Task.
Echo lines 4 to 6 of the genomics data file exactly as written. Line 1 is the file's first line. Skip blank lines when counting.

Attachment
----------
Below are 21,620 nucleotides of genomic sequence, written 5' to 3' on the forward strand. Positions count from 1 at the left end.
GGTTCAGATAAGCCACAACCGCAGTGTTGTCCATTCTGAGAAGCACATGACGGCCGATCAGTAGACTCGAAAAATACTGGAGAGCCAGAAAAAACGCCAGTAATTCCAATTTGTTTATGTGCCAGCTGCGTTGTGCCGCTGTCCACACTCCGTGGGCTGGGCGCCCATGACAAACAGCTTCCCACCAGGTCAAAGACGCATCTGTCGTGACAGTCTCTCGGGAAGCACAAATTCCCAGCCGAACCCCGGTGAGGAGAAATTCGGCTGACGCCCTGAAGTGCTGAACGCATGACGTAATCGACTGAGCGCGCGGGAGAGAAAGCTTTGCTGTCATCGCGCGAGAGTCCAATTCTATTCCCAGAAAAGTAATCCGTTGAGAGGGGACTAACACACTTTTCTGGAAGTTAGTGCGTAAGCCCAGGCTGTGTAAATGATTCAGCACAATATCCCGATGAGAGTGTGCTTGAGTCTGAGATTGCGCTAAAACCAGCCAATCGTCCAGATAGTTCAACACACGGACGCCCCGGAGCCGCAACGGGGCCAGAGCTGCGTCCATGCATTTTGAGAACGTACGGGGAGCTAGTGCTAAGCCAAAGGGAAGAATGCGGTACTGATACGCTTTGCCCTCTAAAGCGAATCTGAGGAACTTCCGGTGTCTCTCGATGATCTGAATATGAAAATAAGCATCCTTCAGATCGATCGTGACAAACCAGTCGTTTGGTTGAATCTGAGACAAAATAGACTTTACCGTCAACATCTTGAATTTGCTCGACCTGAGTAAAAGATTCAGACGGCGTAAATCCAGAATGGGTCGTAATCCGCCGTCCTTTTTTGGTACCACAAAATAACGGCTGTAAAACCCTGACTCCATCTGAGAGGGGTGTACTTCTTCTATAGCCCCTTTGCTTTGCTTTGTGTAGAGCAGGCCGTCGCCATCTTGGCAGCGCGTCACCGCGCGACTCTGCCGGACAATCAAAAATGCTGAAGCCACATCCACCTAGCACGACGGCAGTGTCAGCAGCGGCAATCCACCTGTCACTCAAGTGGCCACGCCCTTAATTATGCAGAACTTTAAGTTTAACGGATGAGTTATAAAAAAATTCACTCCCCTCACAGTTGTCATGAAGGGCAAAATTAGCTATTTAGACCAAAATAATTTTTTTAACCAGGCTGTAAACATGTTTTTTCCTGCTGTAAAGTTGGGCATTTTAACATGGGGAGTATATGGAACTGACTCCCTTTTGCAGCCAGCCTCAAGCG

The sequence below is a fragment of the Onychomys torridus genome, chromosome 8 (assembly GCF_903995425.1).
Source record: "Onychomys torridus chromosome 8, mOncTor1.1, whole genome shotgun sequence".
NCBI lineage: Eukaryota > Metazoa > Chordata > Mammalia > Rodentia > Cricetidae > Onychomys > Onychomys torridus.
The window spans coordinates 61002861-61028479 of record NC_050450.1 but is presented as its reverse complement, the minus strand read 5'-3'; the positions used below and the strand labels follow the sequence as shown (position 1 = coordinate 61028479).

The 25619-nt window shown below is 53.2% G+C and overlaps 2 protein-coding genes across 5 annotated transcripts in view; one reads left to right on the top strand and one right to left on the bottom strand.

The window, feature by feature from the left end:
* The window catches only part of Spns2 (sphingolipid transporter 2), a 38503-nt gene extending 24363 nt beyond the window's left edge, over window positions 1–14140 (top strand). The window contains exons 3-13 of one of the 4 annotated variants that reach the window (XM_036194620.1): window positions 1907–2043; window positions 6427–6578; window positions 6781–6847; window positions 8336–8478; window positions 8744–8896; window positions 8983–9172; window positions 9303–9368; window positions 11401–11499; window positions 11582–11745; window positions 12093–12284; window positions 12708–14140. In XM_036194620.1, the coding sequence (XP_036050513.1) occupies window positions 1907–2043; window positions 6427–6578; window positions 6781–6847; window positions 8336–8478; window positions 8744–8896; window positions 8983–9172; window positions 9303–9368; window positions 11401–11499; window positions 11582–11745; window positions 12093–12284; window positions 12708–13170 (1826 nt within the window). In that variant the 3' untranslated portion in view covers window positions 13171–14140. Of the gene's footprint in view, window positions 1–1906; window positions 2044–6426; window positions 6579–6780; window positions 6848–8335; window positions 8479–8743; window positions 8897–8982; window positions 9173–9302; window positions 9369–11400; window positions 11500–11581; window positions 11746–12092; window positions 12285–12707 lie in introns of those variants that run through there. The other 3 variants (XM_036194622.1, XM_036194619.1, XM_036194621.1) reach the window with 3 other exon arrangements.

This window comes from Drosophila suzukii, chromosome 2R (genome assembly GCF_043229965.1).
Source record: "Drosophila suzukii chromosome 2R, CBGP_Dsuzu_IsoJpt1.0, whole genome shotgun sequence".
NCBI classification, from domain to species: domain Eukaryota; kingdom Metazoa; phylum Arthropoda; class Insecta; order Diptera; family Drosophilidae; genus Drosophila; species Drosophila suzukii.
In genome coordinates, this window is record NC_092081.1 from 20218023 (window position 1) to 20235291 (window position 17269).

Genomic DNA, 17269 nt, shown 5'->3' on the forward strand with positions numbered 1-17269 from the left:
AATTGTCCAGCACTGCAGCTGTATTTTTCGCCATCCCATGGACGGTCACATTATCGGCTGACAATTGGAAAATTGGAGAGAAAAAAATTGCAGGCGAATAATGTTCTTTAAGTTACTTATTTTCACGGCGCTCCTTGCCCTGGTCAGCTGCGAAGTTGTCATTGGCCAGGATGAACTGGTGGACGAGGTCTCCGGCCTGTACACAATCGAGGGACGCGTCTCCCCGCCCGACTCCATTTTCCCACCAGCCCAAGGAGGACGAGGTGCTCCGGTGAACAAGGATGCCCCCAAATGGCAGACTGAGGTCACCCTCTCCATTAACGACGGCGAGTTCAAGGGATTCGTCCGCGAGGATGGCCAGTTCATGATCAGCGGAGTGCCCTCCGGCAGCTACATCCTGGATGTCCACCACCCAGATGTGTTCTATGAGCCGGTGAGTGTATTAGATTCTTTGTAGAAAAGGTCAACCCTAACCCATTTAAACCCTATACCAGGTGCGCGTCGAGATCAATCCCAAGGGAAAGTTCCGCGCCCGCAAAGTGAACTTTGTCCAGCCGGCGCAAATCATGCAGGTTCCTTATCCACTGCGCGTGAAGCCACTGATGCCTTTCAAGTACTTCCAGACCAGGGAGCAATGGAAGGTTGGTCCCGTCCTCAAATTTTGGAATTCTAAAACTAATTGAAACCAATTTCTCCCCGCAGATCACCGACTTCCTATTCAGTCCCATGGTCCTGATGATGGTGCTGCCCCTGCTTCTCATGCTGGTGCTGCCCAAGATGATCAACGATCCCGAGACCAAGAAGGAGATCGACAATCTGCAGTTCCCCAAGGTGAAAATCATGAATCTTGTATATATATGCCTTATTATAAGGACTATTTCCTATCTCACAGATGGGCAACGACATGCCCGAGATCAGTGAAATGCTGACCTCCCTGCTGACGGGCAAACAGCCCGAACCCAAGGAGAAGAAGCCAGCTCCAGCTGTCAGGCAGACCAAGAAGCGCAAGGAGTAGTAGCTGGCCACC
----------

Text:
Source record: "Onychomys torridus chromosome 8, mOncTor1.1, whole genome shotgun sequence".
NCBI lineage: Eukaryota > Metazoa > Chordata > Mammalia > Rodentia > Cricetidae > Onychomys > Onychomys torridus.
The window spans coordinates 61002861-61028479 of record NC_050450.1 but is presented as its reverse complement, the minus strand read 5'-3'; the positions used below and the strand labels follow the sequence as shown (position 1 = coordinate 61028479).